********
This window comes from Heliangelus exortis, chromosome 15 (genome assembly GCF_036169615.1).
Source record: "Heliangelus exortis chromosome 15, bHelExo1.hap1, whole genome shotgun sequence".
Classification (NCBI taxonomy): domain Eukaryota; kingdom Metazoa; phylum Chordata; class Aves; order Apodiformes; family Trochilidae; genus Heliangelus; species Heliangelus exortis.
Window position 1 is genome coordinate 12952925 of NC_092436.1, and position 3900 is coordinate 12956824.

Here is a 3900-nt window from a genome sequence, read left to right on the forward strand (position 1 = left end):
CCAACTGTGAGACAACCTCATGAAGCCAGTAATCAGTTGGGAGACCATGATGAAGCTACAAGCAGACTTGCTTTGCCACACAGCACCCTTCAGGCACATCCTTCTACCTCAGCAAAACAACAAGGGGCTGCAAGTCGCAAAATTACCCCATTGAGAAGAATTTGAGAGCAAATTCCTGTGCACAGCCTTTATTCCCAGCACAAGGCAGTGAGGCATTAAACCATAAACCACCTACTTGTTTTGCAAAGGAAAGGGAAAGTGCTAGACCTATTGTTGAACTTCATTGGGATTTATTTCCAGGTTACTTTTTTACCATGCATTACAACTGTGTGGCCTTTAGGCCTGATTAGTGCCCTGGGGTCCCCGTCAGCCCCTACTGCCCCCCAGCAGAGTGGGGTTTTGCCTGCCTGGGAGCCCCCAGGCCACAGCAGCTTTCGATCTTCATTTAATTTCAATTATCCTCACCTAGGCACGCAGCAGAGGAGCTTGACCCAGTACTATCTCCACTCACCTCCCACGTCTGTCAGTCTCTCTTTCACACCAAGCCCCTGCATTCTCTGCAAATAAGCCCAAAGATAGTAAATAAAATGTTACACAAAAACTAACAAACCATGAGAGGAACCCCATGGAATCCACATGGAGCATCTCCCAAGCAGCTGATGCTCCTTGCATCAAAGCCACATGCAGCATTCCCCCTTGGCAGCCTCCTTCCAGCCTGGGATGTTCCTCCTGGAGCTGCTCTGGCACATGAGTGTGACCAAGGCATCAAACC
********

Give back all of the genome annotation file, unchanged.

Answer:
This window comes from Heliangelus exortis, chromosome 15 (genome assembly GCF_036169615.1).
Source record: "Heliangelus exortis chromosome 15, bHelExo1.hap1, whole genome shotgun sequence".
Classification (NCBI taxonomy): domain Eukaryota; kingdom Metazoa; phylum Chordata; class Aves; order Apodiformes; family Trochilidae; genus Heliangelus; species Heliangelus exortis.
Window position 1 is genome coordinate 12952925 of NC_092436.1, and position 3900 is coordinate 12956824.

Here is a 3900-nt window from a genome sequence, read left to right on the forward strand (position 1 = left end):
CCAACTGTGAGACAACCTCATGAAGCCAGTAATCAGTTGGGAGACCATGATGAAGCTACAAGCAGACTTGCTTTGCCACACAGCACCCTTCAGGCACATCCTTCTACCTCAGCAAAACAACAAGGGGCTGCAAGTCGCAAAATTACCCCATTGAGAAGAATTTGAGAGCAAATTCCTGTGCACAGCCTTTATTCCCAGCACAAGGCAGTGAGGCATTAAACCATAAACCACCTACTTGTTTTGCAAAGGAAAGGGAAAGTGCTAGACCTATTGTTGAACTTCATTGGGATTTATTTCCAGGTTACTTTTTTACCATGCATTACAACTGTGTGGCCTTTAGGCCTGATTAGTGCCCTGGGGTCCCCGTCAGCCCCTACTGCCCCCCAGCAGAGTGGGGTTTTGCCTGCCTGGGAGCCCCCAGGCCACAGCAGCTTTCGATCTTCATTTAATTTCAATTATCCTCACCTAGGCACGCAGCAGAGGAGCTTGACCCAGTACTATCTCCACTCACCTCCCACGTCTGTCAGTCTCTCTTTCACACCAAGCCCCTGCATTCTCTGCAAATAAGCCCAAAGATAGTAAATAAAATGTTACACAAAAACTAACAAACCATGAGAGGAACCCCATGGAATCCACATGGAGCATCTCCCAAGCAGCTGATGCTCCTTGCATCAAAGCCACATGCAGCATTCCCCCTTGGCAGCCTCCTTCCAGCCTGGGATGTTCCTCCTGGAGCTGCTCTGGCACATGAGTGTGACCAAGGCATCAAACC